The artist/educator/activist discusses why he moved from Madison to California.
For the past couple years, anyone even remotely engaged with the art world in Madison was bound to bump into artist, educator and activist Carlos Eduardo Gacharná at some point or another. Gacharná's work harnesses techniques from glassblowing, neon, and ceramics with a beautiful fluidity and an uncanny grasp of texture. But he's made just as big a mark here through workshops, activism, and nightlife events, from the Sway music and performance series to art programs for marginalized youth.
Gacharná was born in Colombia, and his family came to Madison when he was seven years old. He began putting on events when he was 16. "Those first years were parties for fun, but I organized a citywide youth gallery night for this restorative justice program that I was an intern for, and that made me realize that there was a way to kind of embed culture into these community experiences," he says.
From there, he kept focusing more and more on finding ways to combine art with social-justice work. He's contributed to art workshops for youth who've had run-ins with the criminal justice system, worked as a translator for immigration lawyers, and for a time ran the 100arts program at downtown startup incubator 100state. Friction has been a constant. Gacharná started putting on art shows as an undergraduate art student at UW-Madison, because there were a lack of opportunities for undergrads to show their work and connect with the off-campus community, and because, he says, UW's art programs don't teach artists how to market their work.
"I think I've always kind of worked against a lot of what's been happening in the Madison art community in general," he says.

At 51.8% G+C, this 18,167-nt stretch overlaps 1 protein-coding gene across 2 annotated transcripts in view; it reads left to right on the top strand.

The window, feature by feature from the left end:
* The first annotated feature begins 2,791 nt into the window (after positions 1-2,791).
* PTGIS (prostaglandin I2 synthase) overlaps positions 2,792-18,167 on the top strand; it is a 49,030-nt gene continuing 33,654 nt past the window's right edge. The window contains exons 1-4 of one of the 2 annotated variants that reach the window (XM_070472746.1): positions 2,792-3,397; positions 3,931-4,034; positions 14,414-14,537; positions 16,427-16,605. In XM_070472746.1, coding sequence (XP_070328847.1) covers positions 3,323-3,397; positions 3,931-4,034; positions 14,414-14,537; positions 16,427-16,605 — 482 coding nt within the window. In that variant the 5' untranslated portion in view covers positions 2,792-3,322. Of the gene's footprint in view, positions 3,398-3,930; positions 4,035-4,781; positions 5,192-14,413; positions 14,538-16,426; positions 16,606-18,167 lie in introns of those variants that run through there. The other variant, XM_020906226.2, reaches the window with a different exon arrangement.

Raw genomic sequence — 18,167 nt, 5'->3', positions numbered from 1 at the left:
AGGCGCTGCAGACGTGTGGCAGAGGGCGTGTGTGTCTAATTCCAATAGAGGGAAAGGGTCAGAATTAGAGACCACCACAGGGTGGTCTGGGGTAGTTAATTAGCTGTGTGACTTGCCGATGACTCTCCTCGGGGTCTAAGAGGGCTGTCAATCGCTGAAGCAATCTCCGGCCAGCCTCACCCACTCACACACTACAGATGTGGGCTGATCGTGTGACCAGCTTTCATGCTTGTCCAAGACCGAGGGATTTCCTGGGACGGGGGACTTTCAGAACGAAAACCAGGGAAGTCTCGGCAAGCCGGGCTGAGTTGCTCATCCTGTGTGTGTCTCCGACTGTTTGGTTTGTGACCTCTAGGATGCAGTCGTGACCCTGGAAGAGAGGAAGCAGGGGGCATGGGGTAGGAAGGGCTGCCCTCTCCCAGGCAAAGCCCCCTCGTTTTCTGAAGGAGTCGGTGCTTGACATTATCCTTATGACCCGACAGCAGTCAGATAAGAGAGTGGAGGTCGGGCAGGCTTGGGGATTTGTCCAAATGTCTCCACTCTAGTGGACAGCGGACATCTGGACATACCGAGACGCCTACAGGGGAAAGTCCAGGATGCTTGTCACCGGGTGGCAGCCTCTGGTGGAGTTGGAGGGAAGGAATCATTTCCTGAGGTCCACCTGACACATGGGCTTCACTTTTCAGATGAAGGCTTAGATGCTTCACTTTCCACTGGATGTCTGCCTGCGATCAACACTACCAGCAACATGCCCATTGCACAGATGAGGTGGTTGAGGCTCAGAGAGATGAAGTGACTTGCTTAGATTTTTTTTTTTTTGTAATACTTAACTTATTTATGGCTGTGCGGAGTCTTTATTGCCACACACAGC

Gacharná left Madison last month to resettle in Long Beach, California. After a period spent living and organizing events in Brazil, he began to long for a change of scene, and for all that he's accomplished, he's open about the limitations that artists face in Madison. "At a certain point you stop having people to look up to," he says. "Everybody becomes a peer."
That frustration extends to the community-building aspect of his work, in part because the context around it has changed. "I think people are less trusting now, with good reason," he says. "I think with government and politics going the way they are, there's just these really deep divisions between different groups, and unfortunately, due to a lot of the trauma that's been happening, some of these groups that could be working together end up just sort of pushing away and isolating themselves, and just trying to preserve themselves."
Gacharná talked with us in late September in the midst of preparing an art show and going-away party at Robinia Courtyard. He discussed his experiences in Madison, his advice for the artists and community builders who remain here, and what it's like to handle an art controversy within a startup incubator.
Give the conversation a listen here, or subscribe to the Tone Madison podcast on Apple Podcasts.
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